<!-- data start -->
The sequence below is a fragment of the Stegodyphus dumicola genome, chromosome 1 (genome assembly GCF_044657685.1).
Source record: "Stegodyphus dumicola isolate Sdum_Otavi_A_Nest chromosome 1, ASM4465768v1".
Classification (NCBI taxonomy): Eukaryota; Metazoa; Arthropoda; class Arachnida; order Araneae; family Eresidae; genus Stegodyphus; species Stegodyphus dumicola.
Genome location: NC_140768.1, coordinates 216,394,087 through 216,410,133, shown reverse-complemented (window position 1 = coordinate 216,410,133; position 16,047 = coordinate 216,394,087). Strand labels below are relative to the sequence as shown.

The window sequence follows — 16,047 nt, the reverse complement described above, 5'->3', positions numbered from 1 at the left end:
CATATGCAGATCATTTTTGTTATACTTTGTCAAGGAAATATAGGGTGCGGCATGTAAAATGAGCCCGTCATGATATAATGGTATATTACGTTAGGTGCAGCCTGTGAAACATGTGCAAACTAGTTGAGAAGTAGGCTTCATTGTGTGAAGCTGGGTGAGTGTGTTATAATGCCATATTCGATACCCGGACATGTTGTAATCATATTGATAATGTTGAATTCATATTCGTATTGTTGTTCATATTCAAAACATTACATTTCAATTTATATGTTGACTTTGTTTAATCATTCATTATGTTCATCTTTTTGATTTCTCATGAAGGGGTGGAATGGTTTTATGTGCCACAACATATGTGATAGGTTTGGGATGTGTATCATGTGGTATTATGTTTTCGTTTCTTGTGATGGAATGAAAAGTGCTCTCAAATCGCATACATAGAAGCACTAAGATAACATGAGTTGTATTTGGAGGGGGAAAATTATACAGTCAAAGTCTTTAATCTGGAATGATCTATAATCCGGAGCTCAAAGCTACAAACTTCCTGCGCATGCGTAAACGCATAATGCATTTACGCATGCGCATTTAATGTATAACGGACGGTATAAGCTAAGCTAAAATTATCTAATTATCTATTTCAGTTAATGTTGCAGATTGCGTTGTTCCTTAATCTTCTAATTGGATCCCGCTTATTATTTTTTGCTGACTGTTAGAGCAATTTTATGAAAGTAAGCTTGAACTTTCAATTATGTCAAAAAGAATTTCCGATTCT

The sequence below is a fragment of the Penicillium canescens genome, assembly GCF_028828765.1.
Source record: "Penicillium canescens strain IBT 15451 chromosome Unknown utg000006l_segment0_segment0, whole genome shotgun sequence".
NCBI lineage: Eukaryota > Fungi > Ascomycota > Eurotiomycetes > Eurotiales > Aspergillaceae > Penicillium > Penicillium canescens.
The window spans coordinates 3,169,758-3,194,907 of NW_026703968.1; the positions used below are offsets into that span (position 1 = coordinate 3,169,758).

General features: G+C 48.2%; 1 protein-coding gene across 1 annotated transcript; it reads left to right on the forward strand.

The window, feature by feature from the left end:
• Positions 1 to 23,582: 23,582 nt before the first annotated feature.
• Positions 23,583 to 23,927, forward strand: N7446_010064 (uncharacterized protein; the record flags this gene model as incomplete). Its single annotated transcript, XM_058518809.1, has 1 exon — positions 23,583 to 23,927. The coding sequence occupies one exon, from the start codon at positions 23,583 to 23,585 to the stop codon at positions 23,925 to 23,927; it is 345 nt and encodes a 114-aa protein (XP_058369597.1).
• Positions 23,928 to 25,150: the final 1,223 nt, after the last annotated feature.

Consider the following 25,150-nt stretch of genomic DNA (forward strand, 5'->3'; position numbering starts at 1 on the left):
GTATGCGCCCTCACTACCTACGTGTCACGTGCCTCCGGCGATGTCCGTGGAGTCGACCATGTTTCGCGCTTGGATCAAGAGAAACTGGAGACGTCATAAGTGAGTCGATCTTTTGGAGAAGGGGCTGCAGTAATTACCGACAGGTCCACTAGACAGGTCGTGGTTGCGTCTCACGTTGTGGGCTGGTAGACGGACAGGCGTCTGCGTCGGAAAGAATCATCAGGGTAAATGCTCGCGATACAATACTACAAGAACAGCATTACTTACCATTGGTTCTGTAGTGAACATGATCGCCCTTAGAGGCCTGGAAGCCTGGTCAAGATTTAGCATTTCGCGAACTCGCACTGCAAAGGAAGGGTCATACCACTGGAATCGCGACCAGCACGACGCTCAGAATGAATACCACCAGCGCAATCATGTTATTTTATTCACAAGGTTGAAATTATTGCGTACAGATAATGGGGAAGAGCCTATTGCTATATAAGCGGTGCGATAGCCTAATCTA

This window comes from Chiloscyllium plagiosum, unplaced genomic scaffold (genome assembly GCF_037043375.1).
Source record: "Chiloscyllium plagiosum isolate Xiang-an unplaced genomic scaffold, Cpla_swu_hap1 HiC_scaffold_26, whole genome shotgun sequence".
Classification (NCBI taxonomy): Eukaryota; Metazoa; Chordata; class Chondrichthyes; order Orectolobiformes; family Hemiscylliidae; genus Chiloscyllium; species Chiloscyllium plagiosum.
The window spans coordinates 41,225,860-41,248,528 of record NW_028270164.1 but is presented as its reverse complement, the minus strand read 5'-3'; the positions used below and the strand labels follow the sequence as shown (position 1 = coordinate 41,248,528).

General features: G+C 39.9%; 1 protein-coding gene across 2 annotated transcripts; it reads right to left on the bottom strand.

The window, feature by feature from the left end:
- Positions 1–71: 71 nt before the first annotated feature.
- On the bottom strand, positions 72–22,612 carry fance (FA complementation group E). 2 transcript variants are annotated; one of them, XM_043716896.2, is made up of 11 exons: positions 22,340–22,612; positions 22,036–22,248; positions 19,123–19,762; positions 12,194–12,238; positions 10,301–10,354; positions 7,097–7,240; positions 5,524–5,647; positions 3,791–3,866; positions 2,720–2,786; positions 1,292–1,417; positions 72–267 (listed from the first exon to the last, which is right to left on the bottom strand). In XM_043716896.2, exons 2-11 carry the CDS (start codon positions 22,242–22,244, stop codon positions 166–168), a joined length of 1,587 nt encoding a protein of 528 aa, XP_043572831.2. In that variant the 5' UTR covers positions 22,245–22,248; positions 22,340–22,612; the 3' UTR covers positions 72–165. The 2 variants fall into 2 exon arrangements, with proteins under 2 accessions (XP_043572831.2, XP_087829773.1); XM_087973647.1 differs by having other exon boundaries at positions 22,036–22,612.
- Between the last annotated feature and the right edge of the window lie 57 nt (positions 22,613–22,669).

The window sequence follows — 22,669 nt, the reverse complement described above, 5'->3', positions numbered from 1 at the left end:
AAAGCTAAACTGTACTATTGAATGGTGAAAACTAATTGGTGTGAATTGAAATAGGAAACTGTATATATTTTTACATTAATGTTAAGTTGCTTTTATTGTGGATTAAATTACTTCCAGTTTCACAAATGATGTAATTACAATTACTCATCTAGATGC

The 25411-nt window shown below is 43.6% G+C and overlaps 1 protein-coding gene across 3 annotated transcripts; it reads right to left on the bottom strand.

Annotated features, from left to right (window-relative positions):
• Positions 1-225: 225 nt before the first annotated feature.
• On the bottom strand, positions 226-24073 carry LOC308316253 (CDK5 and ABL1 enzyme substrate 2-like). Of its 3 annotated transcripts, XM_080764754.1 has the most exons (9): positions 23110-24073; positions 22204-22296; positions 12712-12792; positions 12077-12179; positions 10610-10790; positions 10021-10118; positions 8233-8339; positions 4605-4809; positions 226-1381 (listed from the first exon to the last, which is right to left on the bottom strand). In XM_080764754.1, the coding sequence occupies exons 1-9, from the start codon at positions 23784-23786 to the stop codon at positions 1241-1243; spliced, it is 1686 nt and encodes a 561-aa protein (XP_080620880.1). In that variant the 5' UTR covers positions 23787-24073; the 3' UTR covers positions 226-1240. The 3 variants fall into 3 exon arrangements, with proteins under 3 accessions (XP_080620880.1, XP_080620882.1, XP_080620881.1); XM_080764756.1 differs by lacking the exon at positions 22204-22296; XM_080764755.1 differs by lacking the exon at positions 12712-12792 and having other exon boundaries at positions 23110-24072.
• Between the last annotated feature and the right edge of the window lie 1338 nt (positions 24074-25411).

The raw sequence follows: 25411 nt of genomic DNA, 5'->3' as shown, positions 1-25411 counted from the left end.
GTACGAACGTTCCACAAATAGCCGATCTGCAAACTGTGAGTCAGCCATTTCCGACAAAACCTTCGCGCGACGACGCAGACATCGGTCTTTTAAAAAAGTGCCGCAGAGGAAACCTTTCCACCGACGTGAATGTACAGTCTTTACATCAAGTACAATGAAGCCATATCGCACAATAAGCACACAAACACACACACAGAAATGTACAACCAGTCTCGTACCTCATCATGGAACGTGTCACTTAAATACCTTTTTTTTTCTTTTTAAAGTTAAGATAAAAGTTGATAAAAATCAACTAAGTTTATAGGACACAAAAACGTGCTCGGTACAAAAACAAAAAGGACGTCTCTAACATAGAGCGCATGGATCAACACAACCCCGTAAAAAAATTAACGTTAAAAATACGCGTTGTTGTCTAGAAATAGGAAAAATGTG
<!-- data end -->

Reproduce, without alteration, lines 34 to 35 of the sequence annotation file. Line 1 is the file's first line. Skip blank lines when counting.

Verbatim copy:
The raw sequence follows: 25411 nt of genomic DNA, 5'->3' as shown, positions 1-25411 counted from the left end.
GTACGAACGTTCCACAAATAGCCGATCTGCAAACTGTGAGTCAGCCATTTCCGACAAAACCTTCGCGCGACGACGCAGACATCGGTCTTTTAAAAAAGTGCCGCAGAGGAAACCTTTCCACCGACGTGAATGTACAGTCTTTACATCAAGTACAATGAAGCCATATCGCACAATAAGCACACAAACACACACACAGAAATGTACAACCAGTCTCGTACCTCATCATGGAACGTGTCACTTAAATACCTTTTTTTTTCTTTTTAAAGTTAAGATAAAAGTTGATAAAAATCAACTAAGTTTATAGGACACAAAAACGTGCTCGGTACAAAAACAAAAAGGACGTCTCTAACATAGAGCGCATGGATCAACACAACCCCGTAAAAAAATTAACGTTAAAAATACGCGTTGTTGTCTAGAAATAGGAAAAATGTG